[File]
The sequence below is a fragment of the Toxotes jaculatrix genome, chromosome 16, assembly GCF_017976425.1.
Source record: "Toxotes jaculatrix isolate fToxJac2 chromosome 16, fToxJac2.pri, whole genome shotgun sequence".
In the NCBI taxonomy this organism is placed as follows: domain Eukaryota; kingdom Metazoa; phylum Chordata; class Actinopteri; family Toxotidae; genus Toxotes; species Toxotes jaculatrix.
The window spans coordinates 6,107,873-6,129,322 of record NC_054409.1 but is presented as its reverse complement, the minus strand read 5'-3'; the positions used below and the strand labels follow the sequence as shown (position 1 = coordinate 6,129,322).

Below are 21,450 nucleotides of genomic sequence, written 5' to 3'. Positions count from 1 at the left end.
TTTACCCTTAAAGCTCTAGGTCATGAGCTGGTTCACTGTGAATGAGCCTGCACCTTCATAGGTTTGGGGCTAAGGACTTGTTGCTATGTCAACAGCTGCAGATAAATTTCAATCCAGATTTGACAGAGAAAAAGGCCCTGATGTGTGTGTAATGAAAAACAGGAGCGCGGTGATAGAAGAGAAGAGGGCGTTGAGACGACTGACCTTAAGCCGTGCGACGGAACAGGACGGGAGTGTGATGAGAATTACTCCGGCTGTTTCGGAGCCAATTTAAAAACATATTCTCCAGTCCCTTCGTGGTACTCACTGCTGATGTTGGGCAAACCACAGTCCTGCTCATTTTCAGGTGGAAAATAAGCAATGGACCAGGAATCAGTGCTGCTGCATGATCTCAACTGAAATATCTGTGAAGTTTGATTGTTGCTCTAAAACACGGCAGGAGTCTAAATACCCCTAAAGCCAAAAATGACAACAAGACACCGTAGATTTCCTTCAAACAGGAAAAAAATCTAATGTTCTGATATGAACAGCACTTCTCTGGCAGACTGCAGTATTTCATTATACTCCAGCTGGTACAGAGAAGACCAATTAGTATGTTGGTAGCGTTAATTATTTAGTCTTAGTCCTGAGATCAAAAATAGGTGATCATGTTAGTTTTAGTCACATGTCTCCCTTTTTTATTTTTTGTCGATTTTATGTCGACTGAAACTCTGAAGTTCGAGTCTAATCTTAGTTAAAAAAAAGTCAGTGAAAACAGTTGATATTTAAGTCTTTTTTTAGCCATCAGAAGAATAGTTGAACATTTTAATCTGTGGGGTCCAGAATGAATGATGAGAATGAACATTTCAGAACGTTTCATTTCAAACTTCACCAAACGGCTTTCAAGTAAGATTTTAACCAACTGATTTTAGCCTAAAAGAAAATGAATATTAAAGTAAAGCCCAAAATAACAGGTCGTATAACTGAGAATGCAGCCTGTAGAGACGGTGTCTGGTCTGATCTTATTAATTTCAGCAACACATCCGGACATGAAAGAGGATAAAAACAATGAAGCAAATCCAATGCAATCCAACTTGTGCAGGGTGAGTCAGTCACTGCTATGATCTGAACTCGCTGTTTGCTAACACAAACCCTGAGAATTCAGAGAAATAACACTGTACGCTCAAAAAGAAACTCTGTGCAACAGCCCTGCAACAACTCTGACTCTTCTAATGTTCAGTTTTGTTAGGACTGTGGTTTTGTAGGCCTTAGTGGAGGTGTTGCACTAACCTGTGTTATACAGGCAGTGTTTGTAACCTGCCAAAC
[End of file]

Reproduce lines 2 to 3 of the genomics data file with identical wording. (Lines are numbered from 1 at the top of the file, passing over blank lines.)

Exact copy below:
Source record: "Toxotes jaculatrix isolate fToxJac2 chromosome 16, fToxJac2.pri, whole genome shotgun sequence".
In the NCBI taxonomy this organism is placed as follows: domain Eukaryota; kingdom Metazoa; phylum Chordata; class Actinopteri; family Toxotidae; genus Toxotes; species Toxotes jaculatrix.